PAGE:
The Minamata Convention – what does it really mean for ASGM?
By Kevin Telmer - March 6, 2013
Post by Susan Keane, AGC Board of Directors, NRDC Senior Environmental Analyst (http://switchboard.nrdc.org/blogs/skeane/)
It has been over a decade since the United Nations Environment Programme (UNEP) first sounded the alarm about the transboundary nature of mercury pollution, and four years since the nations of the world started negotiating a treaty to tackle this global problem. Finally, this past January, in the wee hours of a snowy morning in Geneva, the 140+ member countries of UNEP finally agreed on the text of an agreement, to be named the Minamata Convention once it is officially signed in that Japanese city in October.
The very existence of a multilateral environment agreement of any kind, in this age of global discord, is itself a minor miracle. Also notable is the fact that mercury use in artisanal and small scale gold mining (ASGM) merited its very own Article in the treaty. This tacit acknowledgment of the importance of ASGM in the global mercury picture is a far cry from UNEP’s 2002 Global Mercury Assessment (GMA) which barely mentioned ASGM. In contrast, UNEP’s 2013 Global Mercury Assessment estimates that ASGM is now the largest source of mercury emissions and releases in the world. People can (and do) argue about the reasons why the ASGM emissions and release estimates have risen dramatically over the past few years, but whatever the numbers “really” are, there is little dispute that ASGM is a major source of mercury pollution that directly affects millions of miners and their families, nearby communities and the global environment.
Under the new treaty, countries where ASGM takes place will have to reduce, and where feasible, eliminate mercury use in the sector. The treaty does not require an outright ban of mercury use (contrary to some early erroneous reports), although restrictions on the supply and trade of mercury will likely make it more expensive and harder to find. Given that ASGM is now estimated to be the world’s largest source of mercury pollution, this approach may strike some observers as too flexible and even weak. If ASGM is such an important mercury pollution source, why not go all out and ban mercury use in ASGM immediately?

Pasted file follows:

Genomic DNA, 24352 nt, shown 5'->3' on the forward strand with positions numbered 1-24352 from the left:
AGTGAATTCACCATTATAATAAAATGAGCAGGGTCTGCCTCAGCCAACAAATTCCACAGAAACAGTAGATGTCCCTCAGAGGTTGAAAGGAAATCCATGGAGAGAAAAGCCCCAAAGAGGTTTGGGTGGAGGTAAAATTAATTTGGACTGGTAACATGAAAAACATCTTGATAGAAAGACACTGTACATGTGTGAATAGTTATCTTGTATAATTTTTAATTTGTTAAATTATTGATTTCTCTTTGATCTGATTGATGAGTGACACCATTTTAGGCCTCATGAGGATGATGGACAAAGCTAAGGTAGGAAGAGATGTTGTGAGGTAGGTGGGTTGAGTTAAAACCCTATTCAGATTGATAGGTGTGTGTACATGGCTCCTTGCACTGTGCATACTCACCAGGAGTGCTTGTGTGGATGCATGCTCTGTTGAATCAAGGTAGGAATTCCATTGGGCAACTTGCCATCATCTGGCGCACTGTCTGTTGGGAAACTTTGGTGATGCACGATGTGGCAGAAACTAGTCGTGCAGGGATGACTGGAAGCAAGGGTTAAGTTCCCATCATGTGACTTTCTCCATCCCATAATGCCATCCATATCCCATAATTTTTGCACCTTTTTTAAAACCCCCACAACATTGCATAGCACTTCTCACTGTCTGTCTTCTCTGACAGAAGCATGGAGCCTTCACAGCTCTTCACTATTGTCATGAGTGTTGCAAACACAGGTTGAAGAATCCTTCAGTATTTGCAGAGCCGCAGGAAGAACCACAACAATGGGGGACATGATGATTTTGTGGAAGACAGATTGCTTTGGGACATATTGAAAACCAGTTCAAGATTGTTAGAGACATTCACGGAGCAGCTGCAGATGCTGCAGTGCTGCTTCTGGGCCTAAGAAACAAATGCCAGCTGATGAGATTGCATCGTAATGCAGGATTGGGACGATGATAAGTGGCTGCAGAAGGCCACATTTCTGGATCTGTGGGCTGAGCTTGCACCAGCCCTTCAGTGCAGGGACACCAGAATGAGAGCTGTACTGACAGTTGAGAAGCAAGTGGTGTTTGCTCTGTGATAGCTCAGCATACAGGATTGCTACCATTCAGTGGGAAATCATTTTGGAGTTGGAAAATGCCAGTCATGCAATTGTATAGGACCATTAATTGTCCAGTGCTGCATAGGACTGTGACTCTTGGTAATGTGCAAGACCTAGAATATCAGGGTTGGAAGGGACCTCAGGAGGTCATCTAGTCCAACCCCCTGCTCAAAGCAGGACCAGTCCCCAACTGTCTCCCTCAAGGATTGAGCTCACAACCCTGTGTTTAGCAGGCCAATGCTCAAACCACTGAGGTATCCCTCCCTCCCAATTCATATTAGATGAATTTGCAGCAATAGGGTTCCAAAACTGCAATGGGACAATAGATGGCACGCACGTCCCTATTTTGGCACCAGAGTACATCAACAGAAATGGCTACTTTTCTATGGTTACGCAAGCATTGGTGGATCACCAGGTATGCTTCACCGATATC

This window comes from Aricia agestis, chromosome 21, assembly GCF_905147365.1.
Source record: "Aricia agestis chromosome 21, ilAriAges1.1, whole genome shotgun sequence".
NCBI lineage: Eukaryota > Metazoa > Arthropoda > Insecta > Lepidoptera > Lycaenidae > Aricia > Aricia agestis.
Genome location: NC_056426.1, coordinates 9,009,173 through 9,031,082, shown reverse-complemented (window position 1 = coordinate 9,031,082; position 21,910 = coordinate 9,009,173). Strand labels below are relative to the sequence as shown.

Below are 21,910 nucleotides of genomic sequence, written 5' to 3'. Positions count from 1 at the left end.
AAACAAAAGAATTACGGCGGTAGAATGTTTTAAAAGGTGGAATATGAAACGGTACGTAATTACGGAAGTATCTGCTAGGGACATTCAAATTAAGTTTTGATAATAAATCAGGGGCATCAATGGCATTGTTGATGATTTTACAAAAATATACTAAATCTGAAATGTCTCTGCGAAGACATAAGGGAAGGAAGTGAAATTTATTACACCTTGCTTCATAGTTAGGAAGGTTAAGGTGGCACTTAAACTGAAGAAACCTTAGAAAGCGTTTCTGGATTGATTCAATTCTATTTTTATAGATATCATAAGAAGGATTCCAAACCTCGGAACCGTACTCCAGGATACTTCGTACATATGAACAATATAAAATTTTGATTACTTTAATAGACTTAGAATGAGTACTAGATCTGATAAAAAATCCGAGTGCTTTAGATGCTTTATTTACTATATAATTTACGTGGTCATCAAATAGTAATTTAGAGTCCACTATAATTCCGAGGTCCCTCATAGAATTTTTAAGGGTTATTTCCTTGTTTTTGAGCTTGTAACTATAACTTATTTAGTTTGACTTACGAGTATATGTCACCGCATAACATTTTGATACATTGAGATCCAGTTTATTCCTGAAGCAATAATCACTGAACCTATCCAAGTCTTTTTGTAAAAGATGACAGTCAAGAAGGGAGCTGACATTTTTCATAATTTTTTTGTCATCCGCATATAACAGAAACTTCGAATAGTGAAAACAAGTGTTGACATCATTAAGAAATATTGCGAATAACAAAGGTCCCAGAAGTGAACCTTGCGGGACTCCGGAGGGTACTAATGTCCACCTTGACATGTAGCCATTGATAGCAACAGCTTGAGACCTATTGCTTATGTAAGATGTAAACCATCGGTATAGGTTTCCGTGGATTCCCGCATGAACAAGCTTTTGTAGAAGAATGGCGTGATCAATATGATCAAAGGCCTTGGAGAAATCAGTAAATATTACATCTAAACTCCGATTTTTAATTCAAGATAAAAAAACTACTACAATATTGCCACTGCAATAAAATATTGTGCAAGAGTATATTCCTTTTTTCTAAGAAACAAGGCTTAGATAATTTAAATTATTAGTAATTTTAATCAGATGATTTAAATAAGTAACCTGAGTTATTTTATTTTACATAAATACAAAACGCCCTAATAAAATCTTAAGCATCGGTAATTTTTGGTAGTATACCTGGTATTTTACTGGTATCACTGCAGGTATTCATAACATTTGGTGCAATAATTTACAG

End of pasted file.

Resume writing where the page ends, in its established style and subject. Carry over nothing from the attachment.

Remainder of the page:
The short answer: that approach has been tried – and has failed. Even before the era of the mercury treaty negotiations, a number of countries with burgeoning ASGM populations recognized mercury pollution as a serious problem and responded with stringent laws banning the use of mercury in ASGM, essentially criminalizing the activity. Yet today, these same countries have flourishing ASGM sectors with continued widespread use of mercury. That unfortunate experience shows that it’s not enough to simply say “illegal” without addressing the root problems – and opportunities – that ASGM presents. Miners are not going to readily abandon their livelihoods without viable, profitable alternatives. Laws that criminalize miners run the risk of simply further marginalizing the sector and creating thriving black markets for both mercury and the gold it produces. This can severely undermine legitimate efforts to help miners transition away from mercury usage. In fact, I have heard anecdotes about such laws having the perverse outcome of increasing mercury exposures, because some miners choose to burn amalgam indoors, in their homes, away from the eyes of the law, but exposing themselves and their families to more mercury in the process.